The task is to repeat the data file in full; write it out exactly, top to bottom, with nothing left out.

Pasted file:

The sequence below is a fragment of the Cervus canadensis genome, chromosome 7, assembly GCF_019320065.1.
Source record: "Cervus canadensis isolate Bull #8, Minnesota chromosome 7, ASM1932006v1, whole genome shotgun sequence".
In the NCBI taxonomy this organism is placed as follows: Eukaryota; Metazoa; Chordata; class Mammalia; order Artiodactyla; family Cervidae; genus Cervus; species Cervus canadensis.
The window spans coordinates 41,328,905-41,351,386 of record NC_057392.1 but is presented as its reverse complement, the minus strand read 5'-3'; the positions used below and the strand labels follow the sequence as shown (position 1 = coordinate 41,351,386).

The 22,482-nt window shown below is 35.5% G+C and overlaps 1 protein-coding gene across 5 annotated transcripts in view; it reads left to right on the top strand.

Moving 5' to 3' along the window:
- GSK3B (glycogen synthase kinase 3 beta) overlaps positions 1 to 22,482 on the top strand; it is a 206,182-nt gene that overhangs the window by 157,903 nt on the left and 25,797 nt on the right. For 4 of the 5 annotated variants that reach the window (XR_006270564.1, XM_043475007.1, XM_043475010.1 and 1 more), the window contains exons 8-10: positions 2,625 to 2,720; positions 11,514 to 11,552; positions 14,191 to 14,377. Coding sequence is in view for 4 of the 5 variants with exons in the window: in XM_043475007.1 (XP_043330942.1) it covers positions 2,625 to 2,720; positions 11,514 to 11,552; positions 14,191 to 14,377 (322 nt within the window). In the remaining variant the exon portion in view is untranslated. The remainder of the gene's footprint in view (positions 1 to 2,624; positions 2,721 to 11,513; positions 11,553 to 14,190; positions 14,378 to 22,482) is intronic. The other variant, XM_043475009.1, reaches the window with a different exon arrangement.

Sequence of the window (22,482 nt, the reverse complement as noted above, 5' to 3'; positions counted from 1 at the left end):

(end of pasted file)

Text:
The sequence below is a fragment of the Cervus canadensis genome, chromosome 7, assembly GCF_019320065.1.
Source record: "Cervus canadensis isolate Bull #8, Minnesota chromosome 7, ASM1932006v1, whole genome shotgun sequence".
In the NCBI taxonomy this organism is placed as follows: Eukaryota; Metazoa; Chordata; class Mammalia; order Artiodactyla; family Cervidae; genus Cervus; species Cervus canadensis.
The window spans coordinates 41,328,905-41,351,386 of record NC_057392.1 but is presented as its reverse complement, the minus strand read 5'-3'; the positions used below and the strand labels follow the sequence as shown (position 1 = coordinate 41,351,386).

The 22,482-nt window shown below is 35.5% G+C and overlaps 1 protein-coding gene across 5 annotated transcripts in view; it reads left to right on the top strand.

Moving 5' to 3' along the window:
- GSK3B (glycogen synthase kinase 3 beta) overlaps positions 1 to 22,482 on the top strand; it is a 206,182-nt gene that overhangs the window by 157,903 nt on the left and 25,797 nt on the right. For 4 of the 5 annotated variants that reach the window (XR_006270564.1, XM_043475007.1, XM_043475010.1 and 1 more), the window contains exons 8-10: positions 2,625 to 2,720; positions 11,514 to 11,552; positions 14,191 to 14,377. Coding sequence is in view for 4 of the 5 variants with exons in the window: in XM_043475007.1 (XP_043330942.1) it covers positions 2,625 to 2,720; positions 11,514 to 11,552; positions 14,191 to 14,377 (322 nt within the window). In the remaining variant the exon portion in view is untranslated. The remainder of the gene's footprint in view (positions 1 to 2,624; positions 2,721 to 11,513; positions 11,553 to 14,190; positions 14,378 to 22,482) is intronic. The other variant, XM_043475009.1, reaches the window with a different exon arrangement.

Sequence of the window (22,482 nt, the reverse complement as noted above, 5' to 3'; positions counted from 1 at the left end):